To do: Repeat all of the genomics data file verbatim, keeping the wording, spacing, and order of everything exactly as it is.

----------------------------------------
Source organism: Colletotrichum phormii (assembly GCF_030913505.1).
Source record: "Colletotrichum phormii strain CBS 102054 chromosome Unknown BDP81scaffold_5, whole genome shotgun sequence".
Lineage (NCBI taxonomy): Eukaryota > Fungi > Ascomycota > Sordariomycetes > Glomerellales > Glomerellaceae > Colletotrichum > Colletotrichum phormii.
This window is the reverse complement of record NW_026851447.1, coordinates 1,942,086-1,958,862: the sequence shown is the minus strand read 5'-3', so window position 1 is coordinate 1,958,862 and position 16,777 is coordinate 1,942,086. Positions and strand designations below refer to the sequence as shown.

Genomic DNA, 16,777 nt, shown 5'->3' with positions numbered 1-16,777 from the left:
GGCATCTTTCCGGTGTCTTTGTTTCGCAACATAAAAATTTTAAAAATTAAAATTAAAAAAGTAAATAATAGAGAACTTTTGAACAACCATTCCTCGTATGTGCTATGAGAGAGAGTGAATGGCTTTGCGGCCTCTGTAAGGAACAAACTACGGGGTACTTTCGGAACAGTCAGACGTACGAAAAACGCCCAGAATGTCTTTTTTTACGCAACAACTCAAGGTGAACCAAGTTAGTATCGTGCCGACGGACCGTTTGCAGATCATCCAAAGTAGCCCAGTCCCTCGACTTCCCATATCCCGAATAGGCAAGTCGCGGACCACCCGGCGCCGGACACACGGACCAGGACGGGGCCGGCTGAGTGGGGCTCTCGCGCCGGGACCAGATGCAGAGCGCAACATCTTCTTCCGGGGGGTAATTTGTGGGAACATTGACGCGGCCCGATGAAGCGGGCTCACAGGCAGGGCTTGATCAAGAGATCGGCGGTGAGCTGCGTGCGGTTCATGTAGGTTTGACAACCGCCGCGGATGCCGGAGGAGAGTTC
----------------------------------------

Source organism: Colletotrichum phormii (assembly GCF_030913505.1).
Source record: "Colletotrichum phormii strain CBS 102054 chromosome Unknown BDP81scaffold_5, whole genome shotgun sequence".
Lineage (NCBI taxonomy): Eukaryota > Fungi > Ascomycota > Sordariomycetes > Glomerellales > Glomerellaceae > Colletotrichum > Colletotrichum phormii.
This window is the reverse complement of record NW_026851447.1, coordinates 1,942,086-1,958,862: the sequence shown is the minus strand read 5'-3', so window position 1 is coordinate 1,958,862 and position 16,777 is coordinate 1,942,086. Positions and strand designations below refer to the sequence as shown.

Genomic DNA, 16,777 nt, shown 5'->3' with positions numbered 1-16,777 from the left:
GGCATCTTTCCGGTGTCTTTGTTTCGCAACATAAAAATTTTAAAAATTAAAATTAAAAAAGTAAATAATAGAGAACTTTTGAACAACCATTCCTCGTATGTGCTATGAGAGAGAGTGAATGGCTTTGCGGCCTCTGTAAGGAACAAACTACGGGGTACTTTCGGAACAGTCAGACGTACGAAAAACGCCCAGAATGTCTTTTTTTACGCAACAACTCAAGGTGAACCAAGTTAGTATCGTGCCGACGGACCGTTTGCAGATCATCCAAAGTAGCCCAGTCCCTCGACTTCCCATATCCCGAATAGGCAAGTCGCGGACCACCCGGCGCCGGACACACGGACCAGGACGGGGCCGGCTGAGTGGGGCTCTCGCGCCGGGACCAGATGCAGAGCGCAACATCTTCTTCCGGGGGGTAATTTGTGGGAACATTGACGCGGCCCGATGAAGCGGGCTCACAGGCAGGGCTTGATCAAGAGATCGGCGGTGAGCTGCGTGCGGTTCATGTAGGTTTGACAACCGCCGCGGATGCCGGAGGAGAGTTC